I imagine that’s some of the work that a lot of people are doing as they’re kind of consider in these big transitions.
I could really snaps to that. Very well said. Yeah. I’m also going to steal something that my friend Graham, an artist who code, said, which is that this is a very artistic way to look at things. I think like for you, you were saying if you know what your meaning is and for me, like, you know what your Y is like, my Y is I want to be someone who can provide for my family, who can help other people and inspire other people.
What medium I choose to do that in, it can change. So if I want to do that through dance, if I want to do that through coding and helping other people get into coding, either way, like we have our meaning and we have our way.
I love it. It’s great. I love the music medium, I think is a really, really good, really good word for that. That’s fantastic. Well, thank you both for this. Thank you for the work that you’re doing just on behalf of I know everyone out there who will be benefiting from it. I’m just so, so grateful that you’re out there working with people, coming alongside people, putting your arms around people to help help them through these difficult transitions.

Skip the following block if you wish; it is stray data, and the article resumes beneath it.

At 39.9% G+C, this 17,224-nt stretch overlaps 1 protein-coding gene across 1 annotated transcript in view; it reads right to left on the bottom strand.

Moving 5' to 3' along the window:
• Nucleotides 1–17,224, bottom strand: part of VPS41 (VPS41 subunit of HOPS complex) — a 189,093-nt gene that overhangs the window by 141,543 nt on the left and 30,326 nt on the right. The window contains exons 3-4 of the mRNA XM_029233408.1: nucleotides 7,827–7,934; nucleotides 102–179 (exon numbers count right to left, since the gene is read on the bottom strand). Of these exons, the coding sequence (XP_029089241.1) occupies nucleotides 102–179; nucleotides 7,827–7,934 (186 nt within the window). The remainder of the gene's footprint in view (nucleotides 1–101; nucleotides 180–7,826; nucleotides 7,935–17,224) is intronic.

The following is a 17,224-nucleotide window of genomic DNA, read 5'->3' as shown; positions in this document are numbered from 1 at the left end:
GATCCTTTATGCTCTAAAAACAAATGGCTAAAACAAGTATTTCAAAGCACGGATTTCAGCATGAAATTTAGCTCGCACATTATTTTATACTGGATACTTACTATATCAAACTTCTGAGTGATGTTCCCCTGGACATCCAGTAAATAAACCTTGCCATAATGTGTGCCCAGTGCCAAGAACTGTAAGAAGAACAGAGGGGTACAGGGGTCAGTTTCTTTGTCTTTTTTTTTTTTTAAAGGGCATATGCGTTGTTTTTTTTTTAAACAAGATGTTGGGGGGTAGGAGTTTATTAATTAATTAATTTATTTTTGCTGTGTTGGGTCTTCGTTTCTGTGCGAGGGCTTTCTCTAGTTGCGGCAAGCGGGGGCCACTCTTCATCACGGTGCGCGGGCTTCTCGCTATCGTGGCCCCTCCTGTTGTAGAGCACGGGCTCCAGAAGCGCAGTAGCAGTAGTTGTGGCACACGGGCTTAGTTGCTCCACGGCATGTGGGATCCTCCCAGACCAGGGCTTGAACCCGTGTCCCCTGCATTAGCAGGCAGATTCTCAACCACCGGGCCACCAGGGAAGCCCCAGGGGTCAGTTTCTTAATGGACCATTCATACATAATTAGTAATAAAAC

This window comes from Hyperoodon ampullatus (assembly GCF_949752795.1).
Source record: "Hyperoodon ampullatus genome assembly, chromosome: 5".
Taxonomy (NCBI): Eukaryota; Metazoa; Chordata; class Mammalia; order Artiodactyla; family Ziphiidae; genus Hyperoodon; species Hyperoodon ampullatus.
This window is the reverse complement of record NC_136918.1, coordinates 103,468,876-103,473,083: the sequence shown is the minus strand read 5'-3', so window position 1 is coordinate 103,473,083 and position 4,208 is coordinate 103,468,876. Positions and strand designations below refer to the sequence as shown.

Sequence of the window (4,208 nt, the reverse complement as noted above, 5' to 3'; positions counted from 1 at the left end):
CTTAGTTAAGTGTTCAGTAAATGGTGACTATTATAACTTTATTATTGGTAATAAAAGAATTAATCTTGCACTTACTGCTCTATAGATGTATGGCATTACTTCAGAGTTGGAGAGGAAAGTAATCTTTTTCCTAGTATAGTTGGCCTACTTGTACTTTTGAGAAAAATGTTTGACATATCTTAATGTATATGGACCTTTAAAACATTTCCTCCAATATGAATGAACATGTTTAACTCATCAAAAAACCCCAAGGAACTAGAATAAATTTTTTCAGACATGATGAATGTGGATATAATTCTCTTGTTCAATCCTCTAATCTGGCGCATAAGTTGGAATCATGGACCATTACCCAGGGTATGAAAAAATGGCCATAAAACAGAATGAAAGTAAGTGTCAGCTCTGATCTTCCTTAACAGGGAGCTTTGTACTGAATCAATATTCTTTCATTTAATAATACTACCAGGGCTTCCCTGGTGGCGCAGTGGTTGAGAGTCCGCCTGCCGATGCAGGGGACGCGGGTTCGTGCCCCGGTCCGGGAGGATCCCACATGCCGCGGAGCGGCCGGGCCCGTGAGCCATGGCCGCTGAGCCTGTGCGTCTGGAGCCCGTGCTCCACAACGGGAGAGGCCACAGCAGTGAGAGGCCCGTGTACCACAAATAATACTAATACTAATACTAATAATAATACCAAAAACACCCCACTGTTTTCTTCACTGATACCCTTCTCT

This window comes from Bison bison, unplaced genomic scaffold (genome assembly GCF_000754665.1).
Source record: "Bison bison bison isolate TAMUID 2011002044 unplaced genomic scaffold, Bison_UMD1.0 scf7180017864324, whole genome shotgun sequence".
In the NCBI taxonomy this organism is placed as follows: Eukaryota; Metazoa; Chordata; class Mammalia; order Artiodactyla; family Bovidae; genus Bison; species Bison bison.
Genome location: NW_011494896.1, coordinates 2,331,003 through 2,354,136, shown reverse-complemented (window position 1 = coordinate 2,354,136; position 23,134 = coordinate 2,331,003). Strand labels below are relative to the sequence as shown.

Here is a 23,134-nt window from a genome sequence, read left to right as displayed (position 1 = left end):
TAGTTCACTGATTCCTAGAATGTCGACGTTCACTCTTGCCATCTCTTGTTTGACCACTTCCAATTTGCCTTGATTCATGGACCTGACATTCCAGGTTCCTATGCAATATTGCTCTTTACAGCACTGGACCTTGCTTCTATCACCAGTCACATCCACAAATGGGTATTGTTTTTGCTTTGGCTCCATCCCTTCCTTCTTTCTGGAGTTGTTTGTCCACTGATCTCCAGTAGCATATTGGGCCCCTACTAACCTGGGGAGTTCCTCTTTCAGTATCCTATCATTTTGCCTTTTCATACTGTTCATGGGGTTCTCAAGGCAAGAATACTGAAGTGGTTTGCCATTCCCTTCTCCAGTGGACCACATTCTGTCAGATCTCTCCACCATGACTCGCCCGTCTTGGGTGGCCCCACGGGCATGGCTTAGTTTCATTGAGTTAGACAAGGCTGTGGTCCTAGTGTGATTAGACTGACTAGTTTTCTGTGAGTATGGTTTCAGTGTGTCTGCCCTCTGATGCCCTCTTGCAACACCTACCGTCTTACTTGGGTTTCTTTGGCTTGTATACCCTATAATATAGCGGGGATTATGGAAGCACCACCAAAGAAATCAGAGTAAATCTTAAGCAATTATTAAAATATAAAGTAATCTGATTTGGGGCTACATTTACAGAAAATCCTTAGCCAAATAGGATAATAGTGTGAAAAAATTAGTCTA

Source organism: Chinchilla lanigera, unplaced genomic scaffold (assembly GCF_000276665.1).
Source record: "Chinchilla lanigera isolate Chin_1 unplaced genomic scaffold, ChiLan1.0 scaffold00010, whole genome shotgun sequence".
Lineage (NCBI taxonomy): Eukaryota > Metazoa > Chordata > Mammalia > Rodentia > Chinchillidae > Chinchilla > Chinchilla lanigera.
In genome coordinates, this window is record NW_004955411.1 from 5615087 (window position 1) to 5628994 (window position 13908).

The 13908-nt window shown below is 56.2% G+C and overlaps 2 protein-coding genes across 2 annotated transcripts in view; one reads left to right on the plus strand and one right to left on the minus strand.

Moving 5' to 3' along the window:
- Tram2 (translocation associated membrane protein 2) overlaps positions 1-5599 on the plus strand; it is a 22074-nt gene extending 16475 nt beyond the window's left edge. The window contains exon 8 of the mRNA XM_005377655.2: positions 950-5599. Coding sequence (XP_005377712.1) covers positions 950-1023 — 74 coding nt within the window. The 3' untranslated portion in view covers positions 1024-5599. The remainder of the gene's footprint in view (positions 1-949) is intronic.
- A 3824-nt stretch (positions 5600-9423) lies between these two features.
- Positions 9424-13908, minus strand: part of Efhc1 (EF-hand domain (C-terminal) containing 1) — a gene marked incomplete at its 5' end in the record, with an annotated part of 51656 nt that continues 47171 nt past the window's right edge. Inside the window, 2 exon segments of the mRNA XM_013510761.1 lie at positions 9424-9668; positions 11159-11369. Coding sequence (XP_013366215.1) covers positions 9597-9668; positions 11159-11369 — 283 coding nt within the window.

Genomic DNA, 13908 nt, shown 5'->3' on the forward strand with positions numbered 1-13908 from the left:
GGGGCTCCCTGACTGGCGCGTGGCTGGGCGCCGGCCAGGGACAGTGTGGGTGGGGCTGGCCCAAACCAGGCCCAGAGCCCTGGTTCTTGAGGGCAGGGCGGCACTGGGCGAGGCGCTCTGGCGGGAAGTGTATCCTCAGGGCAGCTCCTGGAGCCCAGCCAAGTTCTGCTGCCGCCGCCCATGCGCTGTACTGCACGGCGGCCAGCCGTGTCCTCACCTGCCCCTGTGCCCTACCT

It’s really, really beautiful and fantastic work. So, yeah. Thank you for being here on the show. Thank you for being so open. And I look forward to celebrating the continued transitions that you’re facilitating.
Thank you. Thank you. Thanks for having us. Yeah. Thank you.